[Uma] She is complete within herself. They’re all that way, your characters, even the dislikable ones. Rosalie’s a good example, all her complications and longings.
[Rita] I hope so. To me they’re all human and I want us to see their humanity. I’m decided at some point I’m going to do for the characters–all of them, Black and white–what racist white people wouldn’t then, and won’t now, do for us. I’m going to infuse humanity so we can all see it and identify with it.
Rosalie is quintessentially in between worlds, a mixed-blood girl. She loves her Black brothers, even though they tease her, but it’s not until she’s older that she realizes what her mother means when she says Rosalie’s tears will kill them. Her black stepfather despises her–she’s a constant reminder of humiliation. She loves Byron, but she also knows her place. She is property, so she is subject to whatever the whim might be. She has taken the time away, and has learned to better herself–that is why I gave her the dressmaking skill, and societal norms given her through the books the nun gave her. And then there’s the torment between friends and siblings, also feels very real to me. We will fight for each other but we also torment and tease mercilessly. Even the Victor Hugo quote she uses with Laurent. It’s a little jab at him, as if to imply he won’t ever be able to have such elevated conversations. But she knows too that in losing him, she will be bereft of a partner as well.
To me the book is about personal freedom but you can’t escape what it means for that larger sense of freedom that we all cry out for.
[Uma] A book of the 1860s and also a book for the moment.
[Rita] Yes. But that’s why I knew early on the kind of book this wasn’t. I wouldn’t have any Harriet Tubman moments, you know. No grand rescues, no heroic figure at the center, nothing like that. Instead, I had to immerse myself in Louisiana Creole culture. That’s fascinating in itself, because the first definitions of Louisiana Creoles are the descendants of European settlers. And later you had this mixing of cultures and that became Creole identity. I found a book of Creole houses, in which I was able to see all kinds of details that were essential to my scenes. That’s how I found out what goes on the dining table or what Madame’s salon would look like. The prie-dieu where she would kneel to pray, but then I thought, Wait! At her age, she’d want to avoid doing that so she must get Thisbe to do the kneeling for her. And when I saw the garçonniere, it made my story of the boys and their relationship possible. These houses were all quite open then–not too many private spaces. But the garçonniere–there, you have a tradition of providing separate quarters for boys after the age of thirteen or so. So that would work perfectly.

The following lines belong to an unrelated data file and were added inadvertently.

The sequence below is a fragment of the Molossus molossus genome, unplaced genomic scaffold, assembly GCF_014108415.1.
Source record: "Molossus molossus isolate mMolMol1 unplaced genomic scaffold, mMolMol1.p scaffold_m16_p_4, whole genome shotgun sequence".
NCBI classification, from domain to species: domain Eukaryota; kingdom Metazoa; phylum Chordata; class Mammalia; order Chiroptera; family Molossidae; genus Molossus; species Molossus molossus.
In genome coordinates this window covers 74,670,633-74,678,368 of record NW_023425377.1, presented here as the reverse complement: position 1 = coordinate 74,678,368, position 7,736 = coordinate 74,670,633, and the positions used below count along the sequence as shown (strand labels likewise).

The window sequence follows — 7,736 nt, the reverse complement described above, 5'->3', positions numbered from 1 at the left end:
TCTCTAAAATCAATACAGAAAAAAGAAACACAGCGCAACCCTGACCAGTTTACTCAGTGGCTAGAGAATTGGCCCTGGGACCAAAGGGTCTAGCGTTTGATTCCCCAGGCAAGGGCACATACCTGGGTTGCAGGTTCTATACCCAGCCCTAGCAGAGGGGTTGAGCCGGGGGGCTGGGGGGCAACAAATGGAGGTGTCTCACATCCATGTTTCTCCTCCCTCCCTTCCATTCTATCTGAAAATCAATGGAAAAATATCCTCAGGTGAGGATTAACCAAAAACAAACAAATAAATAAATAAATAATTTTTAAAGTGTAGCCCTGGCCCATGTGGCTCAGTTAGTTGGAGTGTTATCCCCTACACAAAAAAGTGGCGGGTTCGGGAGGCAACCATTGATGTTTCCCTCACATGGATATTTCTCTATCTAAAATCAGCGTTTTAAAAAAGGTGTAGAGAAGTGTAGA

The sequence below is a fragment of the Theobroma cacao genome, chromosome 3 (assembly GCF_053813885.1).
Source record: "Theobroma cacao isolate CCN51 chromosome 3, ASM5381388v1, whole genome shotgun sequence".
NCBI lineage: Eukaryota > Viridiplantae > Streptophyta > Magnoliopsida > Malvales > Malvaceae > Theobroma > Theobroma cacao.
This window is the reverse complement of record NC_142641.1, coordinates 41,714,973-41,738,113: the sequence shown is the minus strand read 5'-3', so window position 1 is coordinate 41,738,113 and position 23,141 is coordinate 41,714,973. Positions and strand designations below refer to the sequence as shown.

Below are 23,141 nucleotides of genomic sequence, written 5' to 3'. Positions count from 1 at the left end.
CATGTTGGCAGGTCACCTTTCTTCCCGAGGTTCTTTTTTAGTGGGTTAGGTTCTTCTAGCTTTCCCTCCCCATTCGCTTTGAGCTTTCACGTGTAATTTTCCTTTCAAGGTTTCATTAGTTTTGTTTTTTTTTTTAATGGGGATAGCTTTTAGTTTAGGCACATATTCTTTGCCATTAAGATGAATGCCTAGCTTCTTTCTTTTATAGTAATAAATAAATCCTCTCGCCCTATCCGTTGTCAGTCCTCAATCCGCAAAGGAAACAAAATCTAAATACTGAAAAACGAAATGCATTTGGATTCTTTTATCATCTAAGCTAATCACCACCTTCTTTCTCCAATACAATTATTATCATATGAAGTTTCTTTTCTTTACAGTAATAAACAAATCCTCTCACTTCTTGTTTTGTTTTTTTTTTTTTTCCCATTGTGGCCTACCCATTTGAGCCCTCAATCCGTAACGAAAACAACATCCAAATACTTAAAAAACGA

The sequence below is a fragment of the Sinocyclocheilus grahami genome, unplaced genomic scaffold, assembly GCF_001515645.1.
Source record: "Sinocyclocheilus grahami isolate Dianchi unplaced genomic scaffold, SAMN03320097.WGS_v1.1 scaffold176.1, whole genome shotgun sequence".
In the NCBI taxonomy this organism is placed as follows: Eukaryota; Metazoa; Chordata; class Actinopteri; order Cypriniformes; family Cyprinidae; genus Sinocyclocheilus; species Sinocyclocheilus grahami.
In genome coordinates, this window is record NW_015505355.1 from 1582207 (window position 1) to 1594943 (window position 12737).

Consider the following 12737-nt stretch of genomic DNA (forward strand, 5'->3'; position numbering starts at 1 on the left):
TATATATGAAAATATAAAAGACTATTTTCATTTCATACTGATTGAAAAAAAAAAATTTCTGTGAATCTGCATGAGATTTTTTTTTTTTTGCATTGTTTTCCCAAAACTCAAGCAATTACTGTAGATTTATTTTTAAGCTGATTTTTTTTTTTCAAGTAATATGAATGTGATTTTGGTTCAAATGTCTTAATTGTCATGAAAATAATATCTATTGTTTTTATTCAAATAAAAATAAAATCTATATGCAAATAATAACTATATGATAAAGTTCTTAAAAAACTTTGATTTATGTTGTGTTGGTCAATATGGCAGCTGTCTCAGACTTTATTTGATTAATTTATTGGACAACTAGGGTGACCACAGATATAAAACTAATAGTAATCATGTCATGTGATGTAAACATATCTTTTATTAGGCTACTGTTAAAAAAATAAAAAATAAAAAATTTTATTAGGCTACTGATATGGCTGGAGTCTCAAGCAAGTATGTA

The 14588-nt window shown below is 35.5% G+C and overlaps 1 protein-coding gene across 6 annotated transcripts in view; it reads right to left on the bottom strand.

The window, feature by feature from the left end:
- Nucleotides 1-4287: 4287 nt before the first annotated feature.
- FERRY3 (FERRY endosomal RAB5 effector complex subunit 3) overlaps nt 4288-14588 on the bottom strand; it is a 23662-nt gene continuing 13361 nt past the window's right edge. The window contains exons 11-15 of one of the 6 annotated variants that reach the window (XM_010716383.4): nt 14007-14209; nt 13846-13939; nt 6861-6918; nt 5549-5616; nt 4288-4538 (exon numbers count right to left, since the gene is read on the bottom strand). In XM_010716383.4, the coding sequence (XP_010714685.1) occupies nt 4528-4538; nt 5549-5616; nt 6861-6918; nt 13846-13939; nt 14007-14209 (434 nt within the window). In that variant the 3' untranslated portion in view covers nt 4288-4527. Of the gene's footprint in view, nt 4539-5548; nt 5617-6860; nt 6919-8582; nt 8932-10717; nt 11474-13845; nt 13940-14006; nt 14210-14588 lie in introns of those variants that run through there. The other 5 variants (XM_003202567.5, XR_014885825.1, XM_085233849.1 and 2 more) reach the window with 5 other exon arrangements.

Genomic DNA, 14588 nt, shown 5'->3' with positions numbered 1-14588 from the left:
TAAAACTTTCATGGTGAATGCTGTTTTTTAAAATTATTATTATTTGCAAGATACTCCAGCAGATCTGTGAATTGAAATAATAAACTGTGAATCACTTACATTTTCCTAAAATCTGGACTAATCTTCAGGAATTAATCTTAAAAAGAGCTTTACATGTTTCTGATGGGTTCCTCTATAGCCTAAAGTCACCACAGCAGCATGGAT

[Uma] Wow. So historic architecture gave you something that worked for the architecture of your story. Rita, the research you did for this sounds pretty formidable.
[Rita] Yes, I guess it was, but I learned so much. It gave me all the intimate details that help to solidify character and set them in place. We also visited plantations. That really helped to make it all much more real. Richard Follett’s The Sugar Masters helped me develop Lucien. It helped me shape Lucien’s concerns, gave me a sense of all the things that can go wrong during planting and harvesting. But this book also detailed the cruelty enacted upon enslaved people and I needed that. Origins of Class Struggle in Louisiana by Roger Shugg–the postman came out of this book. Shugg’s work gave me insights into a group or social class of people I wouldn’t necessarily like. I also got a lot of the background to slavery as an institution.
[Uma] Thank you Rita. What a gift your book is, and this conversation as well!
From my friend of many years and one-time park ranger at Aztec Ruins National Monument, Terry Nichols, here’s a delightful middle grade that Kirkus called “linguistically rich and frequently humorous.”
From Kinkajou Press, The Dreaded Cliff. It’s the story of a packrat, Flora, and her journey through a magical landscape of prickly-pear and yuccas, junipers and towering sandstone cliffs.
The setting sings in this book, so I asked Terry if she’d write about how her real-life high mesa setting (she lives in an adobe house surrounde by this very vegetation, with those very cliffs looming beyond) plays into her story of Flora the packrat and her journey.
Here’s what she wrote:
At the story’s beginning, Flora’s experience of the Southwest landscape is similar to a human’s—though on a smaller scale. Her world centers around the jangly-crate, stashed with her packrat nest of treasures. Like a real packrat who stays within a 160-foot radius of its nest, Flora wanders as far as the prickly pear cactus, the munch mound, the yucca grove, the big juniper tree. Venturing to the other side of the bloated burrow is closer to the dreaded cliff, but there she finds sublime eggplants to nibble. And learns the truth about the ancestral packrat home, jammed in a dark crack in the cliff.
But for Flora, the packrat home’s history is a little too big for her to process. Packrats are like that.
Flora’s physical world needs to expand before she can confront and embrace the dreaded cliff. When the jangly-crate rumbles to unfamiliar territory, her universe stretches to slick rock, sudden thunderstorms, a deep canyon, puzzling creatures, pressing dangers. She’s catapulted into a fantasy world of sorts, where she must learn to interact with animals who behave oddly. Her predicament challenges her to think and feel and act in big ways, defying ordinary behavior of a high desert packrat.